The energy with which the second quest was taken up had deflated by the seventies. But not for long. Jesus scholarship in the eighties and nineties received a burst of new life. A convergence of factors is thought to be responsible for the growing confidence that the historical Jesus can be known. In part this is due to the application of new methodologies from other disciplines such as sociology, anthropology and linguistics. It is also due in part to the inclusion of non-canonical literature as evidence, a relaxing of the prohibition to mix theology and history, and scholarly renderings of historical portraits of Jesus being made accessible to the general public. Beyond these generalizations, Martin notes, it is difficult to identify which schools of thought individual scholars belong, so diverse and popular is historical Jesus scholarship.
Distinctive features of the Third Quest have been to place Jesus in a Jewish context, and the jettisoning of the gospels as mythology: an idea that waxed so large from Strauss through to Bultmann. Since the release of Richard A. Burridge’s book What Are the Gospels? A Comparison with Greco- Roman Biography in 1992, somewhat of a consensus among scholars has emerged, such that the gospel’s literary genre is thought to be that of ancient biography. Many Jewish scholars have made their mark by interpreting Jesus as fitting within the first century Israeli cultural-milieu, particularly as a teacher of ethics, an eschatological prophet, miracle worker and exorcist.
Today, the quest for the Jesus of history is alive and well; a marked contrast to the miserable state of historical Jesus research at the opening of the twentieth century. From here we will leave our survey of the historical background and go on to examine some of the philosophical dilemmas that have surrounded this search.
 Rudolph Bultmann, Jesus (Tubingen: J. C. B. Mohr, 1951), p. 11.
 Kerygma: The proclamation on the church.
 G. Bornkamm’s Jesus of Nazareth (1960), J. Jeremias, Jesus’ Promise to the Nation (1958), The Proclaimation of Jesus (1971), E. Schillebeeckx, Jesus: An Experiment in Christology (1979).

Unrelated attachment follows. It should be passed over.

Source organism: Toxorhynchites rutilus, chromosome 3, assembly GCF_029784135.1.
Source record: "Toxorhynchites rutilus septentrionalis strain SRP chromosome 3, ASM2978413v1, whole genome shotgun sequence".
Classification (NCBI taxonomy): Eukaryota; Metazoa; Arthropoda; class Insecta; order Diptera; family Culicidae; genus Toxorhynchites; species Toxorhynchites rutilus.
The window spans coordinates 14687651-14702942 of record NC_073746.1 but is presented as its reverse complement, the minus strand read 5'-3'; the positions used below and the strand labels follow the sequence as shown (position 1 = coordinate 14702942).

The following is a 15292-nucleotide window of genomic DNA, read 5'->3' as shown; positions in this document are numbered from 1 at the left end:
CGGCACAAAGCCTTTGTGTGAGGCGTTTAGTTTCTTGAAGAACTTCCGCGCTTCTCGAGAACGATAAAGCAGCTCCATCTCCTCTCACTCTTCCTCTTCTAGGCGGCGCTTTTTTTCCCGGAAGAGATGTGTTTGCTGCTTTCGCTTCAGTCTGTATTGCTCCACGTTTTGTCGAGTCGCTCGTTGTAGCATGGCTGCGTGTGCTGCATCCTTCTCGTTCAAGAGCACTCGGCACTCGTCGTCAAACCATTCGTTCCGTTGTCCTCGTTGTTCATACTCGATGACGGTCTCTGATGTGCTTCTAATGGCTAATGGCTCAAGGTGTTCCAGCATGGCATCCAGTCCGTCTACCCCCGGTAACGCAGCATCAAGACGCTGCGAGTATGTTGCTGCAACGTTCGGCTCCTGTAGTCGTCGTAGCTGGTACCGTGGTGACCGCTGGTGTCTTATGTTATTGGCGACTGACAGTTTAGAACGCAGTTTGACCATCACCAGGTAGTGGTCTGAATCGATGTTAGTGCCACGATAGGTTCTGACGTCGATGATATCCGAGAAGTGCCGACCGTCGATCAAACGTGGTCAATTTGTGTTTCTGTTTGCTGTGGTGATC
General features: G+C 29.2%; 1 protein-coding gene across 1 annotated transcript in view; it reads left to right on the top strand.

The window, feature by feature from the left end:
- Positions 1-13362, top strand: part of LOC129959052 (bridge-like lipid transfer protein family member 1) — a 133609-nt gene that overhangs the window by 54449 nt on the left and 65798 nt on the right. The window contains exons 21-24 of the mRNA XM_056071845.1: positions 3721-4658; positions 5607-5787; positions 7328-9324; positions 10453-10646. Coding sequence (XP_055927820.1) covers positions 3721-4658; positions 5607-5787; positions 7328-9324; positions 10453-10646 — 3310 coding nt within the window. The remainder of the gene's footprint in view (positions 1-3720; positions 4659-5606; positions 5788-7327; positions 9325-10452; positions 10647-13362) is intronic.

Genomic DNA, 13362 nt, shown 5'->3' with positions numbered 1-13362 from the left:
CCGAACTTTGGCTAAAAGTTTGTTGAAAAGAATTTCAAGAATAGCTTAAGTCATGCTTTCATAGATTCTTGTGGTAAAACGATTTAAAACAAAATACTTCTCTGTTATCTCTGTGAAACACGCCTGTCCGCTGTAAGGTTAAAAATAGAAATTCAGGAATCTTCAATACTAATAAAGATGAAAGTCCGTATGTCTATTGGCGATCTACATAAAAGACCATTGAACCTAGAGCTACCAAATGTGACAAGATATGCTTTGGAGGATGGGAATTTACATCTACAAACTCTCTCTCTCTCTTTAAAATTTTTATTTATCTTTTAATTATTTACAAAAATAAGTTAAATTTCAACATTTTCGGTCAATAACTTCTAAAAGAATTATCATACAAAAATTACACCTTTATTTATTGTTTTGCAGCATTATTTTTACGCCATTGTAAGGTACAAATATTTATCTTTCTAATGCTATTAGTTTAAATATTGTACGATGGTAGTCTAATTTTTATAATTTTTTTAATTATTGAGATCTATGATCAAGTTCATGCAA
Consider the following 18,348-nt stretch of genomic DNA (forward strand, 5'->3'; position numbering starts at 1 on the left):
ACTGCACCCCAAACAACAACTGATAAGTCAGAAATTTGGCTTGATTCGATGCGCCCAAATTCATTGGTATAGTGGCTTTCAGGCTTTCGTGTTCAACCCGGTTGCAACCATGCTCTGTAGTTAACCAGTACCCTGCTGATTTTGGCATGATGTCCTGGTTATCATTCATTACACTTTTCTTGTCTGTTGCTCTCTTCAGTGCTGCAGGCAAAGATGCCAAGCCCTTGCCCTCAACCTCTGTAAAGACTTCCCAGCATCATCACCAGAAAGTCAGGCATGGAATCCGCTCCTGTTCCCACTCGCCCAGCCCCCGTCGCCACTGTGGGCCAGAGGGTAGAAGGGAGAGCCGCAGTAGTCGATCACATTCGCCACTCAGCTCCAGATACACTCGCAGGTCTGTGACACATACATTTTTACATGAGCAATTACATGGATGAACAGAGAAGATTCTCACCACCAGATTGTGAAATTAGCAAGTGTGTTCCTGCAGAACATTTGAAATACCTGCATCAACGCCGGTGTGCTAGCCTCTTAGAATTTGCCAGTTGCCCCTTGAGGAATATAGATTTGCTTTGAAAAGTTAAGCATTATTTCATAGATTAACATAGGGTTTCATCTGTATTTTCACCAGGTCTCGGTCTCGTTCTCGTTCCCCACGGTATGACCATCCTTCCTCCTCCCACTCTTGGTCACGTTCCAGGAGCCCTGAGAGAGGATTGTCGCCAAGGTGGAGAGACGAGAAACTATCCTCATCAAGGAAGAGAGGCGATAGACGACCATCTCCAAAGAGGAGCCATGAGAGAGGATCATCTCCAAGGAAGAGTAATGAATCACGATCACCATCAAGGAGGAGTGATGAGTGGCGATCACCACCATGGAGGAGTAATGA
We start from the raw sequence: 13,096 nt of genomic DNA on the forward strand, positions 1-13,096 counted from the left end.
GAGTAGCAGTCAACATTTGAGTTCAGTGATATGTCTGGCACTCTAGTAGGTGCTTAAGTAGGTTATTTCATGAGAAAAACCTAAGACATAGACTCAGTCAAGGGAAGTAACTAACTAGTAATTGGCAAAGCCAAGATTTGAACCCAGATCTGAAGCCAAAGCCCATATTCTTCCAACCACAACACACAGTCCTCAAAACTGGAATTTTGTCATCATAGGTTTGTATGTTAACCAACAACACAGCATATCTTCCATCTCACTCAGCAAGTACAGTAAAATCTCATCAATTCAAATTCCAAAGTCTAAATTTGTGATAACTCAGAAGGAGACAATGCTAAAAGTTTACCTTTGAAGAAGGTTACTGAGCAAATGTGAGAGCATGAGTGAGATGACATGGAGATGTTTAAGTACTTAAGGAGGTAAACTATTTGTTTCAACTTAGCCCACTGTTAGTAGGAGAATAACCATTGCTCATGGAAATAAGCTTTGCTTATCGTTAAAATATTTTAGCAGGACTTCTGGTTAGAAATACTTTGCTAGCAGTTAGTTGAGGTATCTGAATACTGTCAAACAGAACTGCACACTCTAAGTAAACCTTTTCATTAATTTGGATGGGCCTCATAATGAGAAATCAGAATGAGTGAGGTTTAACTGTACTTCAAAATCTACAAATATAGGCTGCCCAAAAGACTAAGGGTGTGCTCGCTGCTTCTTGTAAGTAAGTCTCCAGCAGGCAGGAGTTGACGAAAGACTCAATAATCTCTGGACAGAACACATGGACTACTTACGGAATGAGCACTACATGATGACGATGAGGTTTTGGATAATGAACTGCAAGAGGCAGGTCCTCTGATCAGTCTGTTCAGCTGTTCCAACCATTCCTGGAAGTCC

See Morna Hooker, “On Using the Wrong Tool,” Theology 75 (1972): 570-81.
 John P. Meier, A Marginal Jew: vol. 1: The Roots of the Problem and the Person, Anchor Bible Reference Library (New York: Doubleday, 1991), 25.
 Ibid., 1:22.
 Reasonable Faith: Christian Truth and Apologetics, p. 291.
 A Marginal Jew: vol. 1: The Roots of the Problem and the Person, p. 21.
 Reasonable Faith: Christian Truth and Apologetics, p. 292.
 Such as the Gospel of Thomas
 Martin describes it as a “a reluctant admission that theology and history are not mutually exclusive categories” The Elusive Messiah, p. 45
 The Elusive Messiah: A Philosophical Overview of the Quest of the Historical Jesus, p. 45, 209.
 Reasonable Faith: Christian Truth and Apologetics, p. 294.
 Spearheaded by C. G. Montefiore (The Synoptic Gospels, 1909), Israel Abrams (Studies in Pharisaism and the Gospels, 1917, 1929) Joseph Klausner (Jesus of Nazereth: His life Times, and Teaching, 1922), and contemporary scholars such as Samuel Sandmel (We Jews and Jesus, 1965), Schalom Ben-Chorin (Bruder Jesus: Der Nazarener in Jüdischer Sicht, 1967), David Flusser (Jesus, 1969, Pinchas Lapide (Der Rabbi von Nazereth, 1974), Geza Vermes (Jesus the Jew, 1973; The Religion of Jesus the Jew, 1993). Non-jewish scholars with similar projects are E. P. Sanders (Jews and Judaism, 1985), Birger Gerhardsson (Memory and Manuscript, 1961) and Rainer Riesner (Jesus als Lehrer, 1981).
 Leaving aside the question of the miracles supernatural character, it is now generally regarded as acceptable for the historical portrait of Jesus to include miracle working and exorcisms. See Reasonable Faith: Christian Truth and Apologetics, p. 295.